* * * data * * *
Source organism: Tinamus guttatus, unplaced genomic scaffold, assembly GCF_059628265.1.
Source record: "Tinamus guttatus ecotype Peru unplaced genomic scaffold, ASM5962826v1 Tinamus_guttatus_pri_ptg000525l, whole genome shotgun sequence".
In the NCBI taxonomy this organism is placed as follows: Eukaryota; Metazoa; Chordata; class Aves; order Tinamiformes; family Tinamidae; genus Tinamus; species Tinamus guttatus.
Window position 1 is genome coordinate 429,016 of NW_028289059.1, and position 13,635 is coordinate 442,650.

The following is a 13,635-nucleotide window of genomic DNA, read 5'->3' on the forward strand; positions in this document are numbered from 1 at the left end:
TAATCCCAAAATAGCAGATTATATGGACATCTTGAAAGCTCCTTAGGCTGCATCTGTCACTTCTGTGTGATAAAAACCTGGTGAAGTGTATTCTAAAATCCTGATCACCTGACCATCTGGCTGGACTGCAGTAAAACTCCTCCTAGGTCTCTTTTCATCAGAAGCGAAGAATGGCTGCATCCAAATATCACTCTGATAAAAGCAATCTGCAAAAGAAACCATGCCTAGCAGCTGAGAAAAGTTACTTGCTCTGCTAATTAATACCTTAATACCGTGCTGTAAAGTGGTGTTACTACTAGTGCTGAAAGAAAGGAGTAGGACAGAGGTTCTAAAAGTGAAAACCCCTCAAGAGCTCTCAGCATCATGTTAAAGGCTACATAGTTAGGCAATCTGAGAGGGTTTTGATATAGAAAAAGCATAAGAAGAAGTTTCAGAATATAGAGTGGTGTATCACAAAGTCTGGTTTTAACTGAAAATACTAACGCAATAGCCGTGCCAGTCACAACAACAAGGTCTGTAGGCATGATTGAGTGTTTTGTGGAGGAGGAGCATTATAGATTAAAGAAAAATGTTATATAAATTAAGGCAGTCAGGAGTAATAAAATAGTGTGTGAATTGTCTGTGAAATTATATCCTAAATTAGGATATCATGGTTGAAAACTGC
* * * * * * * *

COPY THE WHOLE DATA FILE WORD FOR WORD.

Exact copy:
Source organism: Tinamus guttatus, unplaced genomic scaffold, assembly GCF_059628265.1.
Source record: "Tinamus guttatus ecotype Peru unplaced genomic scaffold, ASM5962826v1 Tinamus_guttatus_pri_ptg000525l, whole genome shotgun sequence".
In the NCBI taxonomy this organism is placed as follows: Eukaryota; Metazoa; Chordata; class Aves; order Tinamiformes; family Tinamidae; genus Tinamus; species Tinamus guttatus.
Window position 1 is genome coordinate 429,016 of NW_028289059.1, and position 13,635 is coordinate 442,650.

The following is a 13,635-nucleotide window of genomic DNA, read 5'->3' on the forward strand; positions in this document are numbered from 1 at the left end:
TAATCCCAAAATAGCAGATTATATGGACATCTTGAAAGCTCCTTAGGCTGCATCTGTCACTTCTGTGTGATAAAAACCTGGTGAAGTGTATTCTAAAATCCTGATCACCTGACCATCTGGCTGGACTGCAGTAAAACTCCTCCTAGGTCTCTTTTCATCAGAAGCGAAGAATGGCTGCATCCAAATATCACTCTGATAAAAGCAATCTGCAAAAGAAACCATGCCTAGCAGCTGAGAAAAGTTACTTGCTCTGCTAATTAATACCTTAATACCGTGCTGTAAAGTGGTGTTACTACTAGTGCTGAAAGAAAGGAGTAGGACAGAGGTTCTAAAAGTGAAAACCCCTCAAGAGCTCTCAGCATCATGTTAAAGGCTACATAGTTAGGCAATCTGAGAGGGTTTTGATATAGAAAAAGCATAAGAAGAAGTTTCAGAATATAGAGTGGTGTATCACAAAGTCTGGTTTTAACTGAAAATACTAACGCAATAGCCGTGCCAGTCACAACAACAAGGTCTGTAGGCATGATTGAGTGTTTTGTGGAGGAGGAGCATTATAGATTAAAGAAAAATGTTATATAAATTAAGGCAGTCAGGAGTAATAAAATAGTGTGTGAATTGTCTGTGAAATTATATCCTAAATTAGGATATCATGGTTGAAAACTGC